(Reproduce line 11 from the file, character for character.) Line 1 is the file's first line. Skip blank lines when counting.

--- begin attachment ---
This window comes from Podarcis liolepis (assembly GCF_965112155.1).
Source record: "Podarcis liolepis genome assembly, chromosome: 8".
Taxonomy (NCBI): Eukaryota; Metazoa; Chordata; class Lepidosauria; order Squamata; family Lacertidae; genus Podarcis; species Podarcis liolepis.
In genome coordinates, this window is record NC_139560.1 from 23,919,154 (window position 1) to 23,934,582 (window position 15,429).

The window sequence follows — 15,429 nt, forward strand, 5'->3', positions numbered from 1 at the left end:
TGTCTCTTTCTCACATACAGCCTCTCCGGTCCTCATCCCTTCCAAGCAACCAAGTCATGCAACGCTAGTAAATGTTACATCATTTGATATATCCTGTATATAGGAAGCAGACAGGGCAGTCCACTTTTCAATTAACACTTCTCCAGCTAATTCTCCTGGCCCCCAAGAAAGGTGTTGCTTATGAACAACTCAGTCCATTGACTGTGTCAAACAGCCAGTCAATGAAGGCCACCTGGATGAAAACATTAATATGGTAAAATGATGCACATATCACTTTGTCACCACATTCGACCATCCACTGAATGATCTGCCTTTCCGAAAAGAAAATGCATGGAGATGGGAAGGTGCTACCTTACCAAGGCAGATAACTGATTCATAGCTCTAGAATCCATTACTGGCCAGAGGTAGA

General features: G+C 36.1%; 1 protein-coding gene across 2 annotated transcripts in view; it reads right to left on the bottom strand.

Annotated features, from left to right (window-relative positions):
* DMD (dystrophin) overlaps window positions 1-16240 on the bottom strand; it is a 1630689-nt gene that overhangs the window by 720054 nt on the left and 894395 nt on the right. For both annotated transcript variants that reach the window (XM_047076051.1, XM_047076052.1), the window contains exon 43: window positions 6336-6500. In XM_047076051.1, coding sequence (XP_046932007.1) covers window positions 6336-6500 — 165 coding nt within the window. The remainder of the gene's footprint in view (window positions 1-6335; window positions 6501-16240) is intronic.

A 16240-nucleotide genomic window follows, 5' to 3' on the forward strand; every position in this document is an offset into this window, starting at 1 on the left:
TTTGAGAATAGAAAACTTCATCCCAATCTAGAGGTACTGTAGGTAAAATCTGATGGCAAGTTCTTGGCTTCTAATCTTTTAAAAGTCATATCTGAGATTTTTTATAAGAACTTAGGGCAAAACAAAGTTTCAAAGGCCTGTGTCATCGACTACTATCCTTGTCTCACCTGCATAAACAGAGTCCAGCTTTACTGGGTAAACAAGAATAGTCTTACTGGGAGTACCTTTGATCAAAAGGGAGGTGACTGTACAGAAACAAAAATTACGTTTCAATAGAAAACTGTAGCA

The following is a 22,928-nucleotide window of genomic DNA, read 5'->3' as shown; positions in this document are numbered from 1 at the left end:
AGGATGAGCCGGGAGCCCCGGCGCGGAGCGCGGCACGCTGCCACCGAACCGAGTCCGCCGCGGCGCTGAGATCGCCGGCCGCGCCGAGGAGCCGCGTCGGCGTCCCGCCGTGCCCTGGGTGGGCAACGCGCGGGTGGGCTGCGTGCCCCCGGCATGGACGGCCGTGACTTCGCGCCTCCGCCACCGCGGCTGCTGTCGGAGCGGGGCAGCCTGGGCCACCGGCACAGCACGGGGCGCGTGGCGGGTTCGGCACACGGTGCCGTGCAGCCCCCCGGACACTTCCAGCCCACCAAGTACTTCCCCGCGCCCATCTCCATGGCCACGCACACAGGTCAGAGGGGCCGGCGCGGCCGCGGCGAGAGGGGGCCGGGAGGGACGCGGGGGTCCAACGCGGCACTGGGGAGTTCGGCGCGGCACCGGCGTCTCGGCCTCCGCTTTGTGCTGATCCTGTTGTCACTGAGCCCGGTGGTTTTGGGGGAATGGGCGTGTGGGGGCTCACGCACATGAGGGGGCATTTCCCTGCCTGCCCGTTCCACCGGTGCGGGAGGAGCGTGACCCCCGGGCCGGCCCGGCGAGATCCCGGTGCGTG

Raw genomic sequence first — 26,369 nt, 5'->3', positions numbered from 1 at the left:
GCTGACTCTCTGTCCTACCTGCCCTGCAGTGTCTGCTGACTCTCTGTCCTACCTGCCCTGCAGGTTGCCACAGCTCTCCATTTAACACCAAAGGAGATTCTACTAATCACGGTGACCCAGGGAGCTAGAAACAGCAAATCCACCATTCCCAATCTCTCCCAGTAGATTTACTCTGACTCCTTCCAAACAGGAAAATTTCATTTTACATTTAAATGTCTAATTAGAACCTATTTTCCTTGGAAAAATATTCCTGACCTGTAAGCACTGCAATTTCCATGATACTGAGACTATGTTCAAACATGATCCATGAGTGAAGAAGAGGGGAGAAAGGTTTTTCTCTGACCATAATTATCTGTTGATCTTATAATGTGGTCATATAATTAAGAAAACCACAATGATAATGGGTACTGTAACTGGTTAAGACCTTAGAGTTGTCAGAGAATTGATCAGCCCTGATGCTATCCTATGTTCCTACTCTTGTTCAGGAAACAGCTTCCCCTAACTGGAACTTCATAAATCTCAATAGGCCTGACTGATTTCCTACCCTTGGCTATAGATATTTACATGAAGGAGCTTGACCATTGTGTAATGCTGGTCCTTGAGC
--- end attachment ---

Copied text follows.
TTTGAGAATAGAAAACTTCATCCCAATCTAGAGGTACTGTAGGTAAAATCTGATGGCAAGTTCTTGGCTTCTAATCTTTTAAAAGTCATATCTGAGATTTTTTATAAGAACTTAGGGCAAAACAAAGTTTCAAAGGCCTGTGTCATCGACTACTATCCTTGTCTCACCTGCATAAACAGAGTCCAGCTTTACTGGGTAAACAAGAATAGTCTTACTGGGAGTACCTTTGATCAAAAGGGAGGTGACTGTACAGAAACAAAAATTACGTTTCAATAGAAAACTGTAGCA